Farm Progress

Pay attention to header adjustment and field conditions to minimize yield loss at harvest.

October 29, 2018

4 Min Read
LIMIT YIELD LOSS: Research finds that 60% of yield loss during harvest occurs at the corn head. The top three causes are downed corn, misadjusted deck plates and excessive knife roller speed.

Amid the hustle of harvest season, corn producers are pressed to make daily decisions that impact their profit per acre. Hitting the right harvest windows, accounting for weather delays and having the right harvest equipment to handle a multitude of field conditions are among the many factors producers must consider to maximize yield and minimize losses.

“Producers have to be ready to react to a variety of harvest conditions. This year, rapid crop maturity took many farmers by surprise and excessive rainfall early in the season limited the number of days suitable for fieldwork,” says Denny Bollig, Fenton, Iowa farmer and Dragotec USA president.

“When making harvest management decisions, you have to calculate all the risks and weigh all of the variables that can put a dent in your yield potential,” he says. “That includes determining optimal timing of field operations and making the right adjustments to your harvest equipment.”

Setting a harvest schedule
The timing of corn harvest is a critical crop management decision that can have significant implications for harvestable yield, grain quality and profitability. There’s risk in harvesting too early, just as there’s risk in leaving a crop in the field too long, Bollig says.

“Shelling loss and ear bounce are two common ways to lose yield at harvest during crop moisture extremes,” he says. “Early in the harvest season, higher-moisture ears can bounce off deck plates because of the excessive speed of knife rollers when stalks are being pulled down too fast. Similarly, as kernels dry mid- to late season, excessive knife roller speed can cause butt shelling to occur.”

Bollig also reminds producers to pay attention to deteriorating stalks and ear shanks. “Standing in the field past maturity, cornstalks become weaker by the day, and the deterioration process accelerates quickly, especially when faced with weather extremes,” such as the excessive rain early this harvest,” he says. “The stalk and shank holding the ear on the stalk can weaken and cause downed corn, dropped ears and yield loss. And the later you move into harvest, the greater the loss.” 

Prioritizing fields requires striking a balance between crop moisture and potential deterioration. Two methods producers can use to base their harvest timing decisions include the pinch and push tests.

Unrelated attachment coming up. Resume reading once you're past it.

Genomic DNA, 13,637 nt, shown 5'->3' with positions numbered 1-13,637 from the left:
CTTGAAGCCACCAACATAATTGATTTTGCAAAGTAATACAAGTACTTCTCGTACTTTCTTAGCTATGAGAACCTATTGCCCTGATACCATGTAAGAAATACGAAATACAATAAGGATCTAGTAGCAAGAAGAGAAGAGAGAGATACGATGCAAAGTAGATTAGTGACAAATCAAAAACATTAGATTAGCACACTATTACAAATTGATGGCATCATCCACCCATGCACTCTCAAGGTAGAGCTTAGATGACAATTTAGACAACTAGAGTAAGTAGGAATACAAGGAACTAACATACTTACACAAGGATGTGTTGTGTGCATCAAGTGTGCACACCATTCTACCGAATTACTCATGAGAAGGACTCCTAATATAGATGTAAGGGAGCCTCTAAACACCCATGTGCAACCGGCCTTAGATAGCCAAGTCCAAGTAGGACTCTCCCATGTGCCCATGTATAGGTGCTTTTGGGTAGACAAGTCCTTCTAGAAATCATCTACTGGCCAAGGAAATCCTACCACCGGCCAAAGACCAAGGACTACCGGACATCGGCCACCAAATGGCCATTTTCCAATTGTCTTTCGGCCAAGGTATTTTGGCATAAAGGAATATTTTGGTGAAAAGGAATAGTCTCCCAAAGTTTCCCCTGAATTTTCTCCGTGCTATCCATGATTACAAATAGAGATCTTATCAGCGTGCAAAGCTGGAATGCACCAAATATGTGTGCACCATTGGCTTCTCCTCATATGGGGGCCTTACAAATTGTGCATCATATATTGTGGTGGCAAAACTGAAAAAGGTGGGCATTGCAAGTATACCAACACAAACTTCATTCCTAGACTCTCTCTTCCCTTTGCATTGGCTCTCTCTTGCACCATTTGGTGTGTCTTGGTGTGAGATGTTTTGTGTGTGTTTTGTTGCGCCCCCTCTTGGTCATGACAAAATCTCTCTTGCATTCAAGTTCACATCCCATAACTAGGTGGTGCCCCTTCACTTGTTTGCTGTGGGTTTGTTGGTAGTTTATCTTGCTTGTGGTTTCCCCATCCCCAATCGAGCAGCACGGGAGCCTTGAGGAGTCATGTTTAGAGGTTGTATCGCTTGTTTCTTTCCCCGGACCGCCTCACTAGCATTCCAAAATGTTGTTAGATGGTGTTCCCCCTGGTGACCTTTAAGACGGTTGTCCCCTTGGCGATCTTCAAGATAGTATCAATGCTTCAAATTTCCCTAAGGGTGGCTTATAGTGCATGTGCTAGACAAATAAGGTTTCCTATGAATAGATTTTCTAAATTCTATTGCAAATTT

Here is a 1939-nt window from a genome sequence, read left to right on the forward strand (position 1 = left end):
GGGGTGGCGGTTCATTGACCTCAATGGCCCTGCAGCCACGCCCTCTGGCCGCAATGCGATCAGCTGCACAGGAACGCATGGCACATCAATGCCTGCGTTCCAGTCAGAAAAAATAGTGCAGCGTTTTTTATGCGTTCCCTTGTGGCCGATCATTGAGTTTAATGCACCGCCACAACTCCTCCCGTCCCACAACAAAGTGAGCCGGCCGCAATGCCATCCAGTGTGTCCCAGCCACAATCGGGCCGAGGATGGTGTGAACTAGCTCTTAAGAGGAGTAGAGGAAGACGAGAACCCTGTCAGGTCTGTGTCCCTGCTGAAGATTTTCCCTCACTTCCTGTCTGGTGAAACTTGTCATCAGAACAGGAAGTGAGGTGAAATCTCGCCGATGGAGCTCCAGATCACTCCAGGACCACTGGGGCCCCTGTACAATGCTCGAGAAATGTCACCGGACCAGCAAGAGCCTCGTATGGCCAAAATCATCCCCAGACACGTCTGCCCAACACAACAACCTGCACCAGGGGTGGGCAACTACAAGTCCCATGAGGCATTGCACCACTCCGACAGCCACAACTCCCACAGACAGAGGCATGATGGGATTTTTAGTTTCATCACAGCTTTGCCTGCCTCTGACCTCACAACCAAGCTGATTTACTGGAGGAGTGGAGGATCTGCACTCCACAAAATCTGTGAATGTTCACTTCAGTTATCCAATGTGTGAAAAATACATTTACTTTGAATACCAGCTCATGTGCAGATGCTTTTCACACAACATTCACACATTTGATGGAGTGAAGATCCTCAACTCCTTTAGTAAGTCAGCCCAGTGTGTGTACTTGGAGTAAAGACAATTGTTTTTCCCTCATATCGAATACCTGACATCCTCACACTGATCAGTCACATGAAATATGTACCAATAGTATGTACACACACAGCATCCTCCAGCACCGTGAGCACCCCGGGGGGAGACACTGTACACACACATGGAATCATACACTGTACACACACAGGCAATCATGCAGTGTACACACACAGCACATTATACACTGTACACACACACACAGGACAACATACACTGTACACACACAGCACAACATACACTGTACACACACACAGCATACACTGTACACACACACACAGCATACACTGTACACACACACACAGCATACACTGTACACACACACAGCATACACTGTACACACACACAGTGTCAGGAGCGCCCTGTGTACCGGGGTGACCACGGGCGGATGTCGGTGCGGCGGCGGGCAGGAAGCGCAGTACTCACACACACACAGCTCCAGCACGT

“Because conditions can change so rapidly across the field, it’s a good idea to be vigilant and take the time to walk out in the fields to pinch and push stalks to see how fragile they are,” Bollig says. Keep a record of existing and potential stalk and root lodging, and harvest any problem areas first. “It’s better to pay drying costs than risk high harvest loss.”

React with right adjustments
Reducing corn yield loss at harvest in downed or lodged corn takes both the right machinery and specific attention to how it must be adjusted in order to pick up and process corn plants hugging the ground. Bollig recommends producers take the following steps to ensure their combines and corn heads are ready for any downed corn conditions:

Set deck plates carefully. If a producer is running a corn head with hydraulic or bolted deck plates, ensure they are only slightly wider than cornstalks to reduce the likelihood of stalks breaking off before ears can be removed. If running a Drago corn head with automatic self-adjusting deck plates, variable stalk sizes are accounted for in each individual row.

Increase header angle. Increasing the header angle helps pull up downed corn by positioning the gathering chains closer to the ground and allowing the chain finger to get behind the stalk. Heads with row units that have oversized chain idlers with overlapping fingers are able to get behind and grab stalks more aggressively for improved feeding.

Get low, but not too low. Moving against the grain of leaning stalks in downed corn can greatly reduce harvest losses. Operate the head as low as possible without picking up rocks or significant amounts of soil. It’s also important to calibrate header height to ensure snouts are consistently level beneath downed corn across the field.

Remove ear savers. In downed corn conditions, low hanging ears can be knocked off by ear savers upon entry into the corn head. Remove ear savers to prevent unnecessary ear loss.

Adjust header speed. Just as it’s important to harvest slower in downed corn, it’s also important to synchronize the speed of gathering chains with crop conditions. Running the head too fast can cause stalks to break upon entry and cause feeding issues or kernel loss. Running the head too slow could cause stalk buildup, resulting in pushing the stalks down instead of bringing them into the combine.

“Downed corn is never a problem producers want to deal with during the urgency of harvest, but having a corn head that can handle downed areas from both directions in the field means big cost and time savings,” Bollig says.

“At Dragotec, we understand the value of every kernel and that each ear lost represents potential profit,” Bollig notes. “We are dedicated to delivering the highest-quality corn heads with more yield saving features, such as our aggressive, overlapping gathering chains, longer and lower profile knife rollers, and our spring-loaded, automatic self-adjusting deck plates.”

Source: Dragotec; Rod Swoboda contributed to this article.

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